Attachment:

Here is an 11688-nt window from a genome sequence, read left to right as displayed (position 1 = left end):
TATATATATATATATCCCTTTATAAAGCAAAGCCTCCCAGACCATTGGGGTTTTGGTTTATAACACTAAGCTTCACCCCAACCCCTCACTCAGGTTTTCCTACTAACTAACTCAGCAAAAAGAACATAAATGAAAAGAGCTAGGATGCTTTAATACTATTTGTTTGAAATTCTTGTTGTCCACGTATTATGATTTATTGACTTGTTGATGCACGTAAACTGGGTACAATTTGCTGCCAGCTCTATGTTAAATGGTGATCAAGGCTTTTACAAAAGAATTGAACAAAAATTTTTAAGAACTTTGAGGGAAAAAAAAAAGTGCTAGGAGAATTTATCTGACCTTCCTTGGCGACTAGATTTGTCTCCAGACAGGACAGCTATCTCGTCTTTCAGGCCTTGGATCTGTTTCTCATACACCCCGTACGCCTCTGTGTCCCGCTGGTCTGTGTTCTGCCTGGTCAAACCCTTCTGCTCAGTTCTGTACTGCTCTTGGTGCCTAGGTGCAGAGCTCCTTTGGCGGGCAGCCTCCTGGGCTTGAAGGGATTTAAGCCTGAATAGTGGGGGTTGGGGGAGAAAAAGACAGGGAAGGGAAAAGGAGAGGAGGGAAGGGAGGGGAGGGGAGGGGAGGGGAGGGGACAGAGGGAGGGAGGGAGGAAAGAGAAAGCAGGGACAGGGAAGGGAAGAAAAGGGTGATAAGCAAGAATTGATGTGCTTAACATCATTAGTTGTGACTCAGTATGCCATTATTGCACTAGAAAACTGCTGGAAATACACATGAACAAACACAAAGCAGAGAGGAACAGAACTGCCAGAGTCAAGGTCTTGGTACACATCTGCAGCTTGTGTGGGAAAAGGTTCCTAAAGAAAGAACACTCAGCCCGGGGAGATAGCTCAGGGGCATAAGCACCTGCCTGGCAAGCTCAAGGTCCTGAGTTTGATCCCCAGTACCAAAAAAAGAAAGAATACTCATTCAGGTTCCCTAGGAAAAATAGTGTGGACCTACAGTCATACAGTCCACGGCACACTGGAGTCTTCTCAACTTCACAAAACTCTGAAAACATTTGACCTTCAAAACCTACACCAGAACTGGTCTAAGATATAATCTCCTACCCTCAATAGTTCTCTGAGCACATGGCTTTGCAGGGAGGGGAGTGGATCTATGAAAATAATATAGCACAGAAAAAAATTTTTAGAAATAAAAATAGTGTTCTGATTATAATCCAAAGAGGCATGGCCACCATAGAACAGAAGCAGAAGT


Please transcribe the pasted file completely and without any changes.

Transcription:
Here is an 11688-nt window from a genome sequence, read left to right as displayed (position 1 = left end):
TATATATATATATATCCCTTTATAAAGCAAAGCCTCCCAGACCATTGGGGTTTTGGTTTATAACACTAAGCTTCACCCCAACCCCTCACTCAGGTTTTCCTACTAACTAACTCAGCAAAAAGAACATAAATGAAAAGAGCTAGGATGCTTTAATACTATTTGTTTGAAATTCTTGTTGTCCACGTATTATGATTTATTGACTTGTTGATGCACGTAAACTGGGTACAATTTGCTGCCAGCTCTATGTTAAATGGTGATCAAGGCTTTTACAAAAGAATTGAACAAAAATTTTTAAGAACTTTGAGGGAAAAAAAAAAGTGCTAGGAGAATTTATCTGACCTTCCTTGGCGACTAGATTTGTCTCCAGACAGGACAGCTATCTCGTCTTTCAGGCCTTGGATCTGTTTCTCATACACCCCGTACGCCTCTGTGTCCCGCTGGTCTGTGTTCTGCCTGGTCAAACCCTTCTGCTCAGTTCTGTACTGCTCTTGGTGCCTAGGTGCAGAGCTCCTTTGGCGGGCAGCCTCCTGGGCTTGAAGGGATTTAAGCCTGAATAGTGGGGGTTGGGGGAGAAAAAGACAGGGAAGGGAAAAGGAGAGGAGGGAAGGGAGGGGAGGGGAGGGGAGGGGAGGGGACAGAGGGAGGGAGGGAGGAAAGAGAAAGCAGGGACAGGGAAGGGAAGAAAAGGGTGATAAGCAAGAATTGATGTGCTTAACATCATTAGTTGTGACTCAGTATGCCATTATTGCACTAGAAAACTGCTGGAAATACACATGAACAAACACAAAGCAGAGAGGAACAGAACTGCCAGAGTCAAGGTCTTGGTACACATCTGCAGCTTGTGTGGGAAAAGGTTCCTAAAGAAAGAACACTCAGCCCGGGGAGATAGCTCAGGGGCATAAGCACCTGCCTGGCAAGCTCAAGGTCCTGAGTTTGATCCCCAGTACCAAAAAAAGAAAGAATACTCATTCAGGTTCCCTAGGAAAAATAGTGTGGACCTACAGTCATACAGTCCACGGCACACTGGAGTCTTCTCAACTTCACAAAACTCTGAAAACATTTGACCTTCAAAACCTACACCAGAACTGGTCTAAGATATAATCTCCTACCCTCAATAGTTCTCTGAGCACATGGCTTTGCAGGGAGGGGAGTGGATCTATGAAAATAATATAGCACAGAAAAAAATTTTTAGAAATAAAAATAGTGTTCTGATTATAATCCAAAGAGGCATGGCCACCATAGAACAGAAGCAGAAGT